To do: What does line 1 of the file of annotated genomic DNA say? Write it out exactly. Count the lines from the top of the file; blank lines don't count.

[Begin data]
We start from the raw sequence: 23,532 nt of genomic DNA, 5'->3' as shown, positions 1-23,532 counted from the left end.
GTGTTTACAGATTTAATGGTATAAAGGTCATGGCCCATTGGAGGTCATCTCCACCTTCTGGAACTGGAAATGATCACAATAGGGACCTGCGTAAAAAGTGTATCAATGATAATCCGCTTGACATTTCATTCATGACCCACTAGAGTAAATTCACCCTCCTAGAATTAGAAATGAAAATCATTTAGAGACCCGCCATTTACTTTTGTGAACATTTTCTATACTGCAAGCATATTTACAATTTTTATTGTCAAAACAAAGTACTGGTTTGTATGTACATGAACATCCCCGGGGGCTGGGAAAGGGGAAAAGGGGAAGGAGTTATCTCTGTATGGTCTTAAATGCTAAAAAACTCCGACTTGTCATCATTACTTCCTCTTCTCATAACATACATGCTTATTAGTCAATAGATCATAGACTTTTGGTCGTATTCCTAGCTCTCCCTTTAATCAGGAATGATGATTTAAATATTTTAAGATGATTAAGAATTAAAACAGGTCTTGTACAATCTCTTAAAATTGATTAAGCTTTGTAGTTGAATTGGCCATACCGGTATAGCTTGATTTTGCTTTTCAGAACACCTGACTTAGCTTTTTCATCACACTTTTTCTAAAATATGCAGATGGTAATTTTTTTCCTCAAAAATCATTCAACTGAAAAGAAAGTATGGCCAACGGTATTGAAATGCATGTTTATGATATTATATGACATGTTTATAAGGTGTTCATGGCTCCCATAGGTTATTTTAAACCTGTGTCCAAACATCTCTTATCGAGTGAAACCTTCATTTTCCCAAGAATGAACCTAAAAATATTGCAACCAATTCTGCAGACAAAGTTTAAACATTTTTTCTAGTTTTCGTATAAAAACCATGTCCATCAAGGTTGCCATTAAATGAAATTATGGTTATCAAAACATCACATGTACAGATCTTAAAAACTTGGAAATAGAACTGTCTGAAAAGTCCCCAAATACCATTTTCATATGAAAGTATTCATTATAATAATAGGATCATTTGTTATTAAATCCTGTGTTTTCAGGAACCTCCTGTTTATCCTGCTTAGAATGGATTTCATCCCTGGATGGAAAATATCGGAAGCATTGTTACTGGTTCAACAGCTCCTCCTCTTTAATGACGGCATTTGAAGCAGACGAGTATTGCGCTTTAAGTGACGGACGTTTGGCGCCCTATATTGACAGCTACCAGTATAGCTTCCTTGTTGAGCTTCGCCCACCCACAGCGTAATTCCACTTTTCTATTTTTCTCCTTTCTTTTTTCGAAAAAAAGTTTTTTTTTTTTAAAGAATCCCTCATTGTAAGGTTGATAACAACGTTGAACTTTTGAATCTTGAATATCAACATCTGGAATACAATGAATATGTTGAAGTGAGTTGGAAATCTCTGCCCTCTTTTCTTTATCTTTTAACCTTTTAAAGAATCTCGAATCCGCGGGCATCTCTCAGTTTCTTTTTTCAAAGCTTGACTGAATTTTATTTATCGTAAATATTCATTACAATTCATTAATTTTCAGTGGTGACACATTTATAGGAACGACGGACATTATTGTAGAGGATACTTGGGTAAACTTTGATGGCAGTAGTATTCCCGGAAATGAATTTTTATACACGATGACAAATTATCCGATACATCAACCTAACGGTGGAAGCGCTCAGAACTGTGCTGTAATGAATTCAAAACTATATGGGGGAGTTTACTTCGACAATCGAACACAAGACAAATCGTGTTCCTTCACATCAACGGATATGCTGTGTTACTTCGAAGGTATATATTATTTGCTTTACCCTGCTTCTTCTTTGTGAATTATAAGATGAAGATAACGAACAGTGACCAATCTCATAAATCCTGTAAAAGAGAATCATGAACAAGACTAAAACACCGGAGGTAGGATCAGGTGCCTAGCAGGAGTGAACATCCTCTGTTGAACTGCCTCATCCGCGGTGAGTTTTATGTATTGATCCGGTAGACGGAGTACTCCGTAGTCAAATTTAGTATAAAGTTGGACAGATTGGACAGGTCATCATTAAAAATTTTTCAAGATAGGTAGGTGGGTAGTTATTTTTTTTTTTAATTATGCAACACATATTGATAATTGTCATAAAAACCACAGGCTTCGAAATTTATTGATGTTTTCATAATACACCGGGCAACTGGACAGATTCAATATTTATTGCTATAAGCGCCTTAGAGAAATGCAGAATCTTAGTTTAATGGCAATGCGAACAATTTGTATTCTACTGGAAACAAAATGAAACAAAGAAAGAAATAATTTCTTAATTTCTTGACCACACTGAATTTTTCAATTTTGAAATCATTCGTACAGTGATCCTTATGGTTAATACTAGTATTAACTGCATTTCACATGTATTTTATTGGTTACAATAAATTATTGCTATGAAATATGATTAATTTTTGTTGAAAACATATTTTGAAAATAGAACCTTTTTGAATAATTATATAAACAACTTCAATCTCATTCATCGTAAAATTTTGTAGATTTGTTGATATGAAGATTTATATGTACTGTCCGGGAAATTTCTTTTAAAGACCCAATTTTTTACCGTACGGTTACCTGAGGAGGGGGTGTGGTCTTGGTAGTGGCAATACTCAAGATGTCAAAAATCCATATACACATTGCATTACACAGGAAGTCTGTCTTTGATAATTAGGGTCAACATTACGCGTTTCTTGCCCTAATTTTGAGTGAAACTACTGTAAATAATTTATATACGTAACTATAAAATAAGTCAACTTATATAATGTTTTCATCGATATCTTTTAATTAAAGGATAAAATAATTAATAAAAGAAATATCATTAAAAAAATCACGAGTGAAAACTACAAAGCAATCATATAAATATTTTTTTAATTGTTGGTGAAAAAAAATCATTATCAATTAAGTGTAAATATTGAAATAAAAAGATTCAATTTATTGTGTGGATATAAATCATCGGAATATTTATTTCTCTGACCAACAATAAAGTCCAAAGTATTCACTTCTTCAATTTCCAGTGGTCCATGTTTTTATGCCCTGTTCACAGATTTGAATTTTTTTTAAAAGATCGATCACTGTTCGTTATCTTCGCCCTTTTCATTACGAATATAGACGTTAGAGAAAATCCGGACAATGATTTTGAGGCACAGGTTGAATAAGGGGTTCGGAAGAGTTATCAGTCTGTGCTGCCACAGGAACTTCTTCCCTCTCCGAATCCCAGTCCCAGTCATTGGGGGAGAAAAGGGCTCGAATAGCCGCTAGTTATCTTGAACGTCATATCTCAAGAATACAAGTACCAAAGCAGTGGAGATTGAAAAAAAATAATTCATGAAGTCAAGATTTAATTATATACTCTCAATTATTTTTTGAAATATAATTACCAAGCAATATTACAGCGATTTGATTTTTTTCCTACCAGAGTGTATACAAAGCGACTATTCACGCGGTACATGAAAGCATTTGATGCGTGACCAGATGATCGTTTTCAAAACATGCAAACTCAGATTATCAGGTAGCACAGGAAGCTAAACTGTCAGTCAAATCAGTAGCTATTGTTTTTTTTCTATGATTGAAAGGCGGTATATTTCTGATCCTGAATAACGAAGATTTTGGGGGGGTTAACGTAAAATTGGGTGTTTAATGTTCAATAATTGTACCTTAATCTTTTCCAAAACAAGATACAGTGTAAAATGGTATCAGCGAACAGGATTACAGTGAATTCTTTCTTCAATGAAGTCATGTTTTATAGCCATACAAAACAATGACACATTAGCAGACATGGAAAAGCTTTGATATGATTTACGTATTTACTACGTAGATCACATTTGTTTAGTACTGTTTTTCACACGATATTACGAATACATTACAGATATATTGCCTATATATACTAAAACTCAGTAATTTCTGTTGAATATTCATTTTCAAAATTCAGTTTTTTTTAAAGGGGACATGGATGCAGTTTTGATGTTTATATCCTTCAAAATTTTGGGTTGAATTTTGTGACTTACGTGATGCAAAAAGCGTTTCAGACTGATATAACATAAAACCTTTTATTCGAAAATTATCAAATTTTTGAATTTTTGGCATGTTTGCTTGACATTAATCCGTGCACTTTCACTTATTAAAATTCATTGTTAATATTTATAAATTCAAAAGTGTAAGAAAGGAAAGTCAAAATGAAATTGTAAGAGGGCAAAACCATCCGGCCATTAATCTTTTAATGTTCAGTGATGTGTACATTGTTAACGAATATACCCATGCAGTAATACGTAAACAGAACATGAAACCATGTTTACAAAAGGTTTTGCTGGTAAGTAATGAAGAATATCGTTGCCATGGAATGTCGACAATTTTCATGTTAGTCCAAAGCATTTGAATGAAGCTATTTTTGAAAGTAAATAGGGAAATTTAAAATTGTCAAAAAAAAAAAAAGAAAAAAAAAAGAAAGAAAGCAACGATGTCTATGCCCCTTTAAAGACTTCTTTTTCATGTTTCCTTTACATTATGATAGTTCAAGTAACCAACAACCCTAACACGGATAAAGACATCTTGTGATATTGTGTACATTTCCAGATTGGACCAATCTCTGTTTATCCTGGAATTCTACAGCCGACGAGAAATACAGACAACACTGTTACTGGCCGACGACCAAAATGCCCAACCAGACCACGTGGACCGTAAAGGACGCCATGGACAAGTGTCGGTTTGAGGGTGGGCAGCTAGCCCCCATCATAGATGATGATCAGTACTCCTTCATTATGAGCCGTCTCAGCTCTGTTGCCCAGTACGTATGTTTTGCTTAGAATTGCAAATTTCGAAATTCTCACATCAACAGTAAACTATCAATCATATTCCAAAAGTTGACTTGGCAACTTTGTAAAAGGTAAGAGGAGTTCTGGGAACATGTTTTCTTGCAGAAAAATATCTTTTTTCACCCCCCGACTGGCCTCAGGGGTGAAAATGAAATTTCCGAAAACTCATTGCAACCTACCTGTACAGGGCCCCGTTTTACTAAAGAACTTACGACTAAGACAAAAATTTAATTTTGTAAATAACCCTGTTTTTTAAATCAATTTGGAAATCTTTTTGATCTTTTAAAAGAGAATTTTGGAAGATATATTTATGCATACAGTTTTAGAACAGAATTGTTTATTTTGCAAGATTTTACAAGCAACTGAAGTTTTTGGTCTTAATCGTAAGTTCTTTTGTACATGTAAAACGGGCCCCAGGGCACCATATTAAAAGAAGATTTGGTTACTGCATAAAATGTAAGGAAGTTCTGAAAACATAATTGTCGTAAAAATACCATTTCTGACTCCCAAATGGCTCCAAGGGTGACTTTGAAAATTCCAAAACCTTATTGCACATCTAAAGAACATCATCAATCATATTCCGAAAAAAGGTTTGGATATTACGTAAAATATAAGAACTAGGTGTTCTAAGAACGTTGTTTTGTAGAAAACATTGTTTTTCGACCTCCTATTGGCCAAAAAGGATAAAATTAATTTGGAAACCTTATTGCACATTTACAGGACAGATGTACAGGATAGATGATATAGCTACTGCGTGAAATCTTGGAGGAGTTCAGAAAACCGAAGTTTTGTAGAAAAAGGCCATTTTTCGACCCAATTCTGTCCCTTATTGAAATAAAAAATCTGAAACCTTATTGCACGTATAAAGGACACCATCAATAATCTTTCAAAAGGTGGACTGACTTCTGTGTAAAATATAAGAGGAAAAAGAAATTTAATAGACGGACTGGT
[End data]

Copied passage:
We start from the raw sequence: 23,532 nt of genomic DNA, 5'->3' as shown, positions 1-23,532 counted from the left end.